Marcy Schaeffer, 68, is a volunteer in the Foundation’s landmark Parkinson’s Progression Markers Initiative (PPMI). She lives with smell loss, which can be an important signal of risk for Parkinson’s disease.
The Michael J. Fox Foundation is asking everyone age 60 and up without Parkinson’s to request a simple scratch-and-sniff test today at mysmelltest.org/mjff.
It all started with a smell test. Yes, a scratch-and-sniff smell test! Did you know that loss of smell CAN be an early sign of Parkinson’s disease? I started to lose my sense of smell about 10 years ago. But I didn’t realize how severe my smell loss was until a friend pointed out the strong scent of marijuana coming from a factory right by my gym. I could not smell a thing.
In January, I signed up for a smell test through the Parkinson’s Progression Markers Initiative (PPMI), which is a research study sponsored by The Michael J. Fox Foundation. I received four booklets in the mail, each containing 10 scratch-and-sniff strips. Out of 40 scents, I could only identify one. One odor out of 40. Ouch! That was a frustrating realization.
In February, I was asked to participate in another phase of PPMI to help accelerate research toward new treatments and a cure for Parkinson’s. Two months later, I traveled to the University of Pennsylvania Hospital in Philadelphia for several tests. In addition to bloodwork, a skin biopsy and an MRI, I had to complete a variety of cognitive tests. They included the one that the doctor asks those of us on Medicare to complete… count backward from 100 by seven. In a year, I’ll return to the hospital to complete those tests again. This is one small thing I can do to help advance research.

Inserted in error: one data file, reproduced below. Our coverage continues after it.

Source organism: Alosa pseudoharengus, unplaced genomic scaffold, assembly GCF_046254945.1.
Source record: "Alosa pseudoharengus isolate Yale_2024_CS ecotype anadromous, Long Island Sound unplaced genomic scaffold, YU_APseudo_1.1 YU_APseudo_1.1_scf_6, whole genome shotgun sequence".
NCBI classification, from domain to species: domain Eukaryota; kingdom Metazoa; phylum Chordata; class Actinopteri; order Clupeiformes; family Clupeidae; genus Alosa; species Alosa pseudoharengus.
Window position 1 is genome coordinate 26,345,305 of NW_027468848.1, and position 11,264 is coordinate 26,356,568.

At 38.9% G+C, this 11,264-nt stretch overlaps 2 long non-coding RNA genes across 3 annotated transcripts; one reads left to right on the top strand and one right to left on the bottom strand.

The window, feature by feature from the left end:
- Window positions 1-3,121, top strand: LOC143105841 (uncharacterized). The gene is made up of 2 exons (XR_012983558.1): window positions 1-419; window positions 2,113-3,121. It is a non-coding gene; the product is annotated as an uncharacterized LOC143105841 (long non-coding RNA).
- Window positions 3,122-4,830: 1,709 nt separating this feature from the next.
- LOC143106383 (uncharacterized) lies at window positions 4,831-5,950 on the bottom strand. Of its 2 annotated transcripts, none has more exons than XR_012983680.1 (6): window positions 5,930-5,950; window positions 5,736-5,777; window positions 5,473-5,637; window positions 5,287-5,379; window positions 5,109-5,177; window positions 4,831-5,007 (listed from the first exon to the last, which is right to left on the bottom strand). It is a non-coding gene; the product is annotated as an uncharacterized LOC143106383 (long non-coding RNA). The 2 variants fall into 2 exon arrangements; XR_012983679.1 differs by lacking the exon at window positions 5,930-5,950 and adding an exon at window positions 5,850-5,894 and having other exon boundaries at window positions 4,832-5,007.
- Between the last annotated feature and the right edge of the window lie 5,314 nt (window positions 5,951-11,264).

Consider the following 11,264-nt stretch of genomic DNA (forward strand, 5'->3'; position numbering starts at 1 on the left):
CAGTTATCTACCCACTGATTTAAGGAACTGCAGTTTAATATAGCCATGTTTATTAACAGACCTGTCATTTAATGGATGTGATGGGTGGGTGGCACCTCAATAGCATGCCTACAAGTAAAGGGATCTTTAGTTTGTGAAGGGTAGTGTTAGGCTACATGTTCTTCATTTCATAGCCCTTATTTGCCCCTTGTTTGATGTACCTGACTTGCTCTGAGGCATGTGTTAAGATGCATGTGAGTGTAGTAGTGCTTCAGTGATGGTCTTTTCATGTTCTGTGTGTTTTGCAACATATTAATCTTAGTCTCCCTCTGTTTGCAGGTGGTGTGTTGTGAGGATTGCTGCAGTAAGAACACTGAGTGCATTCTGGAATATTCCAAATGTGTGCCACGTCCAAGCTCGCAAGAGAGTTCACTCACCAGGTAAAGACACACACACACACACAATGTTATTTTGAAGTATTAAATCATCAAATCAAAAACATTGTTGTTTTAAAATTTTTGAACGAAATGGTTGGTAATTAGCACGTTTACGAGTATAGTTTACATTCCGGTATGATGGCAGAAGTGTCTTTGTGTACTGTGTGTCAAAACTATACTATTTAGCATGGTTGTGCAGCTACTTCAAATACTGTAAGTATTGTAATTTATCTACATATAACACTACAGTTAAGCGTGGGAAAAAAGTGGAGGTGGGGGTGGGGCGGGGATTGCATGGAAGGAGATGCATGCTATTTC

I spend five days a week at Titan Tactical Strength and Conditioning, a gym located in Shamokin Dam, PA, teaching and/or assisting with exercise classes for people with Parkinson’s disease. Our Parkinson’s athletes are awesome! Some of them participate in Rock Steady Boxing and others participate in PWR!Moves classes. They support one another, work hard, have fun, and their camaraderie is heartwarming. Participation in PPMI is my way of honoring these athletes, and all those folks who are living with Parkinson’s disease. I’m happy to contribute to this research and hopefully it can help solve the puzzle that is Parkinson’s.
Central Pennsylvania, where Shamokin Dam is located, has been identified as an area of the U.S. with a higher incidence of Parkinson’s. Why? Is it because of chemicals used in farming, or the chemicals that spewed from factories, especially those that existed in the mid to late 1900s? We all need to work together to find answers to these questions. We need to work together to find new treatments and a cure for Parkinson’s.
If you’re age 60 and up without Parkinson’s, request a free scratch-and-sniff test today and contribute to important research at mysmelltest.org/mjff.
PPMI is open to anyone over age 18 — with and without Parkinson’s — in the U.S. Learn more and join the study that’s changing everything.